Think of the roll up. If you have short legs and a long torso, you have a lot of weight to lift and not much to help counter balance you. No matter how strong you are, this exercise will always be harder for you that someone with longer legs or someone who is similar in size on the top and the bottom.
When I went to the psoas workshop last week I learned that depending on where the psoas connects to the spine it get affect how you move. The psoas can connect to your vertebra at T12 or L5 (which I knew), but what I didn’t know is that if it is lower (on L5) it will be easier for you to bend backwards in your spine. I’m really bending. When I was young I used to be able to touch my feet to my head (bending backwards). I can’t get my toes to my head anymore, but I can still bend backwards pretty far. There are a lot of exercises that we bend backwards in during a pilates class (swan dive, rocking, etc.). Where your muscles attach (something you don’t typically know) can make an exercise harder or easier.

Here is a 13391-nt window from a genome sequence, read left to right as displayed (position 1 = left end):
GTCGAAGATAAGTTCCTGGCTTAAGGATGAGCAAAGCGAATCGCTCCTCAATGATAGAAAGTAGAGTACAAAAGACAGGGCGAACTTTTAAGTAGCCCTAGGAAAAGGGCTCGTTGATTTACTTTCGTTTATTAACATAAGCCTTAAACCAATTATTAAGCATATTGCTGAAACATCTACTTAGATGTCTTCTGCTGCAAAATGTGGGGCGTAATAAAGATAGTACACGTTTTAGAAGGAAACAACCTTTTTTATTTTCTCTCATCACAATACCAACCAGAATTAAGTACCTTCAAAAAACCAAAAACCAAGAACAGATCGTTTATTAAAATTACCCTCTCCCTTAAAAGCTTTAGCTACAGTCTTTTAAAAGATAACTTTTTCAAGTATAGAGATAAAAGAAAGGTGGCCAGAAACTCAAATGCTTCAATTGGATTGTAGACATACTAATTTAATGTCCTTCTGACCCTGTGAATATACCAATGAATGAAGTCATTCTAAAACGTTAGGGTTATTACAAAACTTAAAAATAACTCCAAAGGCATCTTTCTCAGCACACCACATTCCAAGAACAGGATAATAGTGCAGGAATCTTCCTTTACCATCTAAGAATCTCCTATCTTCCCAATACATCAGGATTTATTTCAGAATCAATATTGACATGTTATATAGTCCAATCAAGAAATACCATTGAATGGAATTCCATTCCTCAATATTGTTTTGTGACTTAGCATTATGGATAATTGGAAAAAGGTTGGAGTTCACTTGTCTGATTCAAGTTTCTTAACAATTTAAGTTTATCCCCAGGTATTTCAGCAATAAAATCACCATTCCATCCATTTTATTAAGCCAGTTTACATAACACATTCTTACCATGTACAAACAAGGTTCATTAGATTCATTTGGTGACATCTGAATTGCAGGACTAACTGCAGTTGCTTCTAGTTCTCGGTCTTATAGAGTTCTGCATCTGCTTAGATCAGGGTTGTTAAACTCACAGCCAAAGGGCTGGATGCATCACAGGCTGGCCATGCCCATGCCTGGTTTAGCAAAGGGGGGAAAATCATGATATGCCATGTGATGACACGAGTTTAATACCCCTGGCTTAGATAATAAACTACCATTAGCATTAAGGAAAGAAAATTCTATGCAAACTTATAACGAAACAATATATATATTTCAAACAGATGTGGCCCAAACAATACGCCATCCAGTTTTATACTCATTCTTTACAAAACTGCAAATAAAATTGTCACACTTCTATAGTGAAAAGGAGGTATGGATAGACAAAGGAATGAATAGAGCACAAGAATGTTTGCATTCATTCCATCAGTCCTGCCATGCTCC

The size and shape of your bones can make a difference, too. Depending on the length and angle of the femoral neck (the top of your thigh bone) can determine to some degree how far you can move your leg away from the body without moving your pelvis. So when we lie on our side and do leg lifts in class, some people are naturally going to get more range of motion—a range your body may not be able to shoot for and keep good form at the same time.
So next time your find yourself comparing yourself to someone else, cut yourself some slack. You are different; your body is different, and you deserve to be treated like you have a different body that is completely unique to you.